Detailed introduction of STM32 Nucleo-F401RE

The STM32 Nucleo-F401RE is a versatile and powerful development board that offers a range of connectivity and sensor options, making it suitable for a wide range of applications in areas such as industrial automation, consumer electronics, and the Internet of Things (IoT).

Hardware components

ComponentFunction
STM32F401RE MCUThe main microcontroller unit, based on the ARM Cortex-M4 architecture
ST-LINK/V2-1 debugger/programmerOn-board debugger and programmer for the MCU
Arduino-compatible headersProvides connectivity to Arduino-compatible shields and other add-on boards
Morpho headersProvides access to additional I/O pins on the MCU
User LEDA single LED that can be controlled by software
User buttonA push button that can be used as an input to the MCU
ST Zio connectorsProvides connectivity to a range of ST add-on modules
USB OTG FS with micro-AB connectorUSB On-The-Go interface for data transfer and programming
Ethernet connectorProvides Ethernet connectivity via an external PHY
ST MEMS digital microphonesDigital MEMS microphones for audio input
L3GD20 MEMS motion sensor3-axis digital gyroscope
LSM303DLHC MEMS motion sensor and magnetometer3-axis digital accelerometer, 3-axis digital magnetometer
ST Microphone expansion board connectorsProvides connectivity to an optional ST MEMS microphone expansion board
ST Morpho extension connectorProvides access to additional I/O pins on the MCU
Power supply optionsCan be powered by USB, external 5V, or external 3.3V sources
Check the latest price of the STM32 Nucleo-F401RE

Key parameters and specifications

image source: https://www.st.com/
  • MCU: STM32F401RE Arm Cortex-M4 microcontroller with 512KB Flash and 96KB SRAM
  • Clock speed: 84 MHz
  • Voltage supply: 5V USB or 3.3V external power supply
  • Operating temperature range: -40°C to +85°C
  • Memory: 512 KB of Flash memory and 96 KB of SRAM
  • Communication interfaces: USB OTG full-speed, Ethernet, CAN, SPI, I2C, USART, and others
  • GPIO: 64 with external interrupt capability on each pin
  • On-board ST-LINK/V2-1 debugger/programmer with SWD connector
  • Integrated sensors: three-axis MEMS gyroscope (L3GD20) and three-axis MEMS accelerometer/compass (LSM303DLHC)
  • Built-in digital MEMS microphones
  • Compatible with a wide range of external modules and expansion boards via ST Zio connectors, Morpho headers, and Arduino-compatible headers

Applications of STM32 Nucleo-F401RE development board

ApplicationDescription
Industrial automationThe board’s sensors and I/O capabilities make it suitable for monitoring and controlling industrial equipment and machinery.
RoboticsThe board can be used to control motors, sensors, and other peripherals in a robotic system.
Internet of Things (IoT)The board’s Ethernet and USB connectivity options make it suitable for use in IoT applications, such as remote monitoring and control.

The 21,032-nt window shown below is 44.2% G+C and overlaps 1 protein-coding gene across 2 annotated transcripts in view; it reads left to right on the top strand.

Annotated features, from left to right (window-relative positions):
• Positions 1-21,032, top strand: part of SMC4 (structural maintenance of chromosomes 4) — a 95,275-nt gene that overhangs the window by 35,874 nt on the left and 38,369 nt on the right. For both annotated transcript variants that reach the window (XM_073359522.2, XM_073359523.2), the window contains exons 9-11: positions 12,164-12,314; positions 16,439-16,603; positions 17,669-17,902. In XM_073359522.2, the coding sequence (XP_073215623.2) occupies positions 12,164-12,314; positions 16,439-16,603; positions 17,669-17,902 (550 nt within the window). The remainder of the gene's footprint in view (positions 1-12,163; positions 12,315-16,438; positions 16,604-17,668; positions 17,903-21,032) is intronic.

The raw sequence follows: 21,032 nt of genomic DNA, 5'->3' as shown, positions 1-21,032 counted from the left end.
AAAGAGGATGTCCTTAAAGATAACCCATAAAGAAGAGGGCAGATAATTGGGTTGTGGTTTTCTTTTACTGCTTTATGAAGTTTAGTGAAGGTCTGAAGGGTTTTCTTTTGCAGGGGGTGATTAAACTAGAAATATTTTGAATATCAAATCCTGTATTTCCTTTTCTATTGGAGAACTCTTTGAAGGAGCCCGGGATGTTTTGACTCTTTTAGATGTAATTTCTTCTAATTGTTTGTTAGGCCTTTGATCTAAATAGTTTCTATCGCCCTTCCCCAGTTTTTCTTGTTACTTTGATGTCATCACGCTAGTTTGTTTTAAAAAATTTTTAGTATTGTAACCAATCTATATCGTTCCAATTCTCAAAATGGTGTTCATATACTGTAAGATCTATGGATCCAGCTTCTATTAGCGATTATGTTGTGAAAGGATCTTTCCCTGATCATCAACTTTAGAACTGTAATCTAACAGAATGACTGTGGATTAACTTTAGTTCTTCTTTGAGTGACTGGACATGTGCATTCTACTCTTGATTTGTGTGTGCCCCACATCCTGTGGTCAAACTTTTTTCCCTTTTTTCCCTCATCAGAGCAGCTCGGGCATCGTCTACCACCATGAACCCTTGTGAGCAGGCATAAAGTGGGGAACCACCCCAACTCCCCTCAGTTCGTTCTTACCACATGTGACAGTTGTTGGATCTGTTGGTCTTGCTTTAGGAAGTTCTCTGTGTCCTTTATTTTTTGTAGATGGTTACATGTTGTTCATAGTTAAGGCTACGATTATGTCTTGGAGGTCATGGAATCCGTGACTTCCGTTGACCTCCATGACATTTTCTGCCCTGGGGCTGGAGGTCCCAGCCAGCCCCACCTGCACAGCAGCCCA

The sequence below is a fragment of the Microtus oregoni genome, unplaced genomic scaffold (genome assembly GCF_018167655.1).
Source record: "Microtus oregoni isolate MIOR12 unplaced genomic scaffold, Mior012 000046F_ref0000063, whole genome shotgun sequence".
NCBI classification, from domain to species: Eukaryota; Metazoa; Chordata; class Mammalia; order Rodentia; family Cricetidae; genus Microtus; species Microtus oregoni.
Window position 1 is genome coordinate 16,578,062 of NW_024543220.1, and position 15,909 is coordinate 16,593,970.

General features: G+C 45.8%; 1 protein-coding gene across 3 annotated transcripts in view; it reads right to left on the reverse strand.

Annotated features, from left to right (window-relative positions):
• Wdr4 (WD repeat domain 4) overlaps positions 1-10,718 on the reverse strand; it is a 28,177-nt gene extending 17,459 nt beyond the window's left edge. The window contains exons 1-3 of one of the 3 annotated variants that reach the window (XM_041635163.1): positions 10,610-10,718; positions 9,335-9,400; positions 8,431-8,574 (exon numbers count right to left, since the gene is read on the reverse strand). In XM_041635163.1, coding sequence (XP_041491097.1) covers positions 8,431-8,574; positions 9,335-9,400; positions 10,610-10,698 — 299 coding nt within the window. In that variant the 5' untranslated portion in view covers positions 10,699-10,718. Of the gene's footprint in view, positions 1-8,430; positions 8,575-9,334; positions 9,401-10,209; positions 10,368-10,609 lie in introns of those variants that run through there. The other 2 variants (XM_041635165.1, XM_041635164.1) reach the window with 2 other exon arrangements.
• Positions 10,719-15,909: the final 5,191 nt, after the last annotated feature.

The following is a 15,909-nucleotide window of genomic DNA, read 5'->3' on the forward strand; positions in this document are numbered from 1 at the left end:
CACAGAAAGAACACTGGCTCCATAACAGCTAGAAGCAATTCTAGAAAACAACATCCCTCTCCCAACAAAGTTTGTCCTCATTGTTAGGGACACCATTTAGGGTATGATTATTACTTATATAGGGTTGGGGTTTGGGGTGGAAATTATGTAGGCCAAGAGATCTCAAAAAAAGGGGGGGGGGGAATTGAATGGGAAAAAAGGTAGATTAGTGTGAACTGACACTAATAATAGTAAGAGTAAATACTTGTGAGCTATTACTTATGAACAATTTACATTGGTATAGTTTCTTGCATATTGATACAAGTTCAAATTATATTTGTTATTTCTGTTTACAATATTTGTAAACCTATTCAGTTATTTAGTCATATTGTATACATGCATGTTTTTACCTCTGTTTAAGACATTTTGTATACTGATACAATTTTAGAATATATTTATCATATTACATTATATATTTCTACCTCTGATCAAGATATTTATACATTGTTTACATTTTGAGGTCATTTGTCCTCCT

Home automationThe board can be used to control and monitor various home automation systems, such as lighting, heating, and security.
Wearable devicesThe board’s compact form factor and low power consumption make it suitable for use in wearable devices such as fitness trackers and smartwatches.
EducationThe board’s ease of use and availability of software libraries make it a popular choice for teaching embedded systems and programming concepts in universities and schools.

Alternatives of STM32 Nucleo-F401RE

Alternatives boardsDescription
STM32 Nucleo-F411RE32-bit Arm Cortex-M4 64-pin MCU, 168 MHz Frequency, 2 Mbytes Flash, 128 kbytes SRAM, 1x USB OTG, 1x USART, 2x ADC, 3x SPI, 2x I2C
STM32 Nucleo-F103RB32-bit Arm Cortex-M3 64-pin MCU, 72 MHz Frequency, 512 kbytes Flash, 20 kbytes SRAM, 1x USART, 1x USB OTG, 2x ADC, 3x SPI, 2x I2C
STM32 Nucleo-L152RE32-bit Arm Cortex-M3 32-pin MCU, 32 MHz Frequency, 128 kbytes Flash, 20 kbytes SRAM, 1x USART, 1x USB OTG, 2x ADC, 2x SPI, 1x I2C
STM32 Nucleo-F767ZIARM Cortex-M7 MCU, 512KB Flash, 128KB RAM, 2 x USB, 2 x DAC, RTC, Arduino UNO R3 Connectors.
STM32 Nucleo-F030R8ARM Cortex-M0+ MCU, 64KB Flash, 16KB RAM, USB, 2 x DAC, RTC, Arduino UNO R3 Connectors.
STM32 Nucleo-F072RBARM Cortex-M0 MCU, 128KB Flash, 20KB RAM, USB, 2 x DAC, RTC, Arduino UNO R3 Connectors.
STM32 Nucleo-F303REARM Cortex-M4 MCU, 256KB Flash, 64KB RAM, USB, 2 x DAC, RTC, Arduino UNO R3 Connectors.
STM32 Nucleo-L053R8ARM Cortex-M0+ MCU, 128KB Flash, 16KB RAM, USB, 2 x DAC, RTC, Arduino UNO R3 Connectors.

Basic steps to get started with STM32 Nucleo-F401RE

  1. Connect the board to your computer: You can power the board through the USB port, or by connecting an external 5V or 3.3V power supply to the appropriate pins.
  2. Install software tools: To program the board, you will need an Integrated Development Environment (IDE) such as Keil MDK-ARM, Atollic TrueSTUDIO, or STM32CubeIDE. You will also need to install the appropriate device drivers for the on-board ST-Link debugger.
  3. Write and compile code: Once you have installed the software tools, you can write your code in C or C++ using the IDE. You can use the board’s various communication interfaces and sensors to interface with other devices or capture data from the environment.